Perinatal Transmission of Hepatitis C Virus

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D Hepatitis C antibody testing of her infant during the first 6 to 9 months after birth may not accurately determine the presence or absence of HCV infection.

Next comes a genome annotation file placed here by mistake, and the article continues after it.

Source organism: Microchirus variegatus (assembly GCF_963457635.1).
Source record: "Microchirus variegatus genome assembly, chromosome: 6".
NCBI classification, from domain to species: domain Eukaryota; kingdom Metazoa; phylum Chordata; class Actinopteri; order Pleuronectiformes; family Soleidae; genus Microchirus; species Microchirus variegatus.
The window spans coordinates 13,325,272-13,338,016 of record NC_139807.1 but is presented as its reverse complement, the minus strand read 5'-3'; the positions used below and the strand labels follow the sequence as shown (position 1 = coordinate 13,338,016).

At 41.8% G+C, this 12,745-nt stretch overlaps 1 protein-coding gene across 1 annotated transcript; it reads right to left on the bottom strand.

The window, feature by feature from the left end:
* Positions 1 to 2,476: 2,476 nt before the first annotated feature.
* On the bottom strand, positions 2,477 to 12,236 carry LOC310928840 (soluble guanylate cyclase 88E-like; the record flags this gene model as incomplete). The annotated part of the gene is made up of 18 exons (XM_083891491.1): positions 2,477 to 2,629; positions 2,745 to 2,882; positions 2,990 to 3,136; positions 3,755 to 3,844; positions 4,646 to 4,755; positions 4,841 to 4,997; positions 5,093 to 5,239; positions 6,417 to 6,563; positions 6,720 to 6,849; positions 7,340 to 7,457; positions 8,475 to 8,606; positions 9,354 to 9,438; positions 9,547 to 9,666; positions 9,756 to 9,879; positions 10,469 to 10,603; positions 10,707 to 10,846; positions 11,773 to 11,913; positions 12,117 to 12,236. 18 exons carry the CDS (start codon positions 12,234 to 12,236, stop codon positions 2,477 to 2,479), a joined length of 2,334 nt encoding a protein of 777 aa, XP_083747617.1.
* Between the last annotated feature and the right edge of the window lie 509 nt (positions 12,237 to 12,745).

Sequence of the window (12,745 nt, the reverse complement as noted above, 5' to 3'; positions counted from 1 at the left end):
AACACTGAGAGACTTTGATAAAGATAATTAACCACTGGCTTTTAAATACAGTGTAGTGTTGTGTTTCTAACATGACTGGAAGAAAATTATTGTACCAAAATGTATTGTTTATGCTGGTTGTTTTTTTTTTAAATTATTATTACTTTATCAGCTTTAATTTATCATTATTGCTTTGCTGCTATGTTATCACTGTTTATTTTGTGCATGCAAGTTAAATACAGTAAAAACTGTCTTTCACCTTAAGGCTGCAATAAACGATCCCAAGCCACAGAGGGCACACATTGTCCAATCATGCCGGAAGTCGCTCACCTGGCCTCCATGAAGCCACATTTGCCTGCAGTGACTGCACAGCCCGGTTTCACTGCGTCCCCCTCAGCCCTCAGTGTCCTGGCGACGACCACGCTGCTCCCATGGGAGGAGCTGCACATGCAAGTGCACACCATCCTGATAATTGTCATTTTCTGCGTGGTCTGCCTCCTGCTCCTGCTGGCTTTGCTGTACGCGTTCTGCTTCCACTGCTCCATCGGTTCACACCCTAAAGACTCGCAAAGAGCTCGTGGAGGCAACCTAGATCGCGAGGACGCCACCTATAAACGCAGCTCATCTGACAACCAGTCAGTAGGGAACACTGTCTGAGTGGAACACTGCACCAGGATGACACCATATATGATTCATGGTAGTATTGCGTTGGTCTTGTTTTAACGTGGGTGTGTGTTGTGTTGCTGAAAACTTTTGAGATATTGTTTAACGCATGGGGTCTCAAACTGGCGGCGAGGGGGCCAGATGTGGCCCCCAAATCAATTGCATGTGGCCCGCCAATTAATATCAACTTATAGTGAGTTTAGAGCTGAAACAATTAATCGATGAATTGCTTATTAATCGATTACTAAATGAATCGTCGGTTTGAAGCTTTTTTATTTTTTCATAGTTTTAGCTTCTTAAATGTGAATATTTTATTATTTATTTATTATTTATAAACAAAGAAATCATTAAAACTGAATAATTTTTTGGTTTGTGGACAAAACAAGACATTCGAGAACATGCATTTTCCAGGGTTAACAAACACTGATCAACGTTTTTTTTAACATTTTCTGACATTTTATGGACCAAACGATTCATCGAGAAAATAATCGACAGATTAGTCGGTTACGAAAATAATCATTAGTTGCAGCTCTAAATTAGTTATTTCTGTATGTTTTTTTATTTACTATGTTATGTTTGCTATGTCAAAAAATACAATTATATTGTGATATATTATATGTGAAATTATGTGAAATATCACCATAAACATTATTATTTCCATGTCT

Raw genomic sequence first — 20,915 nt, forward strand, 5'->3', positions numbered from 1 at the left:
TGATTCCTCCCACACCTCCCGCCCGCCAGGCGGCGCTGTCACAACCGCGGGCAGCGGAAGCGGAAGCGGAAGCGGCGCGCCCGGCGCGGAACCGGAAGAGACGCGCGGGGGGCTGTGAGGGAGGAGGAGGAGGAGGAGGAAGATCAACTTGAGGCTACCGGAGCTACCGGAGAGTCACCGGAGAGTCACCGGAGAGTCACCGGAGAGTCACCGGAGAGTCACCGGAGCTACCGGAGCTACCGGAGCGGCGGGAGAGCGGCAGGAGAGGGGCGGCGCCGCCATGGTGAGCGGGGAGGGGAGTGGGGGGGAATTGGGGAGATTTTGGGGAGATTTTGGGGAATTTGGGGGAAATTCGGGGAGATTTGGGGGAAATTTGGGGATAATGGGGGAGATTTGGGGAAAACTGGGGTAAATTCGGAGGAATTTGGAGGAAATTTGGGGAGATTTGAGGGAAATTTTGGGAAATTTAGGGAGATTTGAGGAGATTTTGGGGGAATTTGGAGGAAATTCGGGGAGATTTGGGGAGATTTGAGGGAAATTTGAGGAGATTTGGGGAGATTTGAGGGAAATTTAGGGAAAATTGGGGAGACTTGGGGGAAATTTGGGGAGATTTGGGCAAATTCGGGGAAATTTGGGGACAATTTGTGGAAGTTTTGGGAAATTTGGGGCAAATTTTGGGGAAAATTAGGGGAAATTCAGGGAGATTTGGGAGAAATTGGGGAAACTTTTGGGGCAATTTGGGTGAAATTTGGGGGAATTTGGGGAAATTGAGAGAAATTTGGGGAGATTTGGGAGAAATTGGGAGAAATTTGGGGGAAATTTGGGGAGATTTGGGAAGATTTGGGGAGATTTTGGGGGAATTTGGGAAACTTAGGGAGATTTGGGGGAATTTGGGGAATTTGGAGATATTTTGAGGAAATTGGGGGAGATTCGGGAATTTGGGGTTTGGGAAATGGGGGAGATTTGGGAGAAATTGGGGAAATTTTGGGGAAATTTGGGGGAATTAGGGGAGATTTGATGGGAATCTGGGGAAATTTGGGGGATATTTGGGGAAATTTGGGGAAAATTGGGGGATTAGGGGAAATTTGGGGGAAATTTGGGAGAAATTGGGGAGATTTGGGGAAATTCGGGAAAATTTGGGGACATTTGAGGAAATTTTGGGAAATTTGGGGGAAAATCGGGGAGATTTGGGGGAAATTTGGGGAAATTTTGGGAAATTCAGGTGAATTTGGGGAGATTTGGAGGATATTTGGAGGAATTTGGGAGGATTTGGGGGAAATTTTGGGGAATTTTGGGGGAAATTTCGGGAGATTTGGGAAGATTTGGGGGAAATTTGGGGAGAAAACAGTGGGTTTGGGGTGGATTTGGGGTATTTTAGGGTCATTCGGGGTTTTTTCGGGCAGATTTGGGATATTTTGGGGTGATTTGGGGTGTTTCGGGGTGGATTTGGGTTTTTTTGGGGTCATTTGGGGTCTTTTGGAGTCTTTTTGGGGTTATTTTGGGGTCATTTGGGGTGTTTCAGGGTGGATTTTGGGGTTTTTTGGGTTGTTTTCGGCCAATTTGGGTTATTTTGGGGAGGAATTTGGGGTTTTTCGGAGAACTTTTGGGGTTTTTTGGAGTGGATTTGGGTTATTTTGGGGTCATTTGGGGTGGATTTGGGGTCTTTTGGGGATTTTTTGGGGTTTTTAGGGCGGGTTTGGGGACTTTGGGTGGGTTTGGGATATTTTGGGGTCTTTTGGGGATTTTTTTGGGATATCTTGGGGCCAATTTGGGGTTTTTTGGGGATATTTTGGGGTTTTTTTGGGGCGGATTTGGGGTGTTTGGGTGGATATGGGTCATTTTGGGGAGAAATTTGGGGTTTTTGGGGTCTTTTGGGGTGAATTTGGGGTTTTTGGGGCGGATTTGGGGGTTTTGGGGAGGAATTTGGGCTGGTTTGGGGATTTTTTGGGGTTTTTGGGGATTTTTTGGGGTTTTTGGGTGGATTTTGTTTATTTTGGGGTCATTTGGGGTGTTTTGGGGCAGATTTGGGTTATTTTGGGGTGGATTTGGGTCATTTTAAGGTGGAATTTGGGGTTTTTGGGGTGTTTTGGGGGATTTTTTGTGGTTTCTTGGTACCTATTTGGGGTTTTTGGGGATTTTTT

This answer is correct. Because maternal anti-HCV freely crosses the placenta, virtually all newborns of HCV-infected mothers will have positive anti-HCV tests. For those infants not actually infected with HCV, the anti-HCV gradually declines and nearly all have resolution of anti-HCV by 18 months of age. Thus testing for anti-HCV in the first 6 to 9 months of life does not reliably sort out whether the child has acquired HCV. In this setting, the positive predictive value of antibody testing increases from 6 to 17 months of age. Accordingly, most experts recommend delaying testing for HCV infection in children born to anti-HCV positive mothers until 18 months of age.

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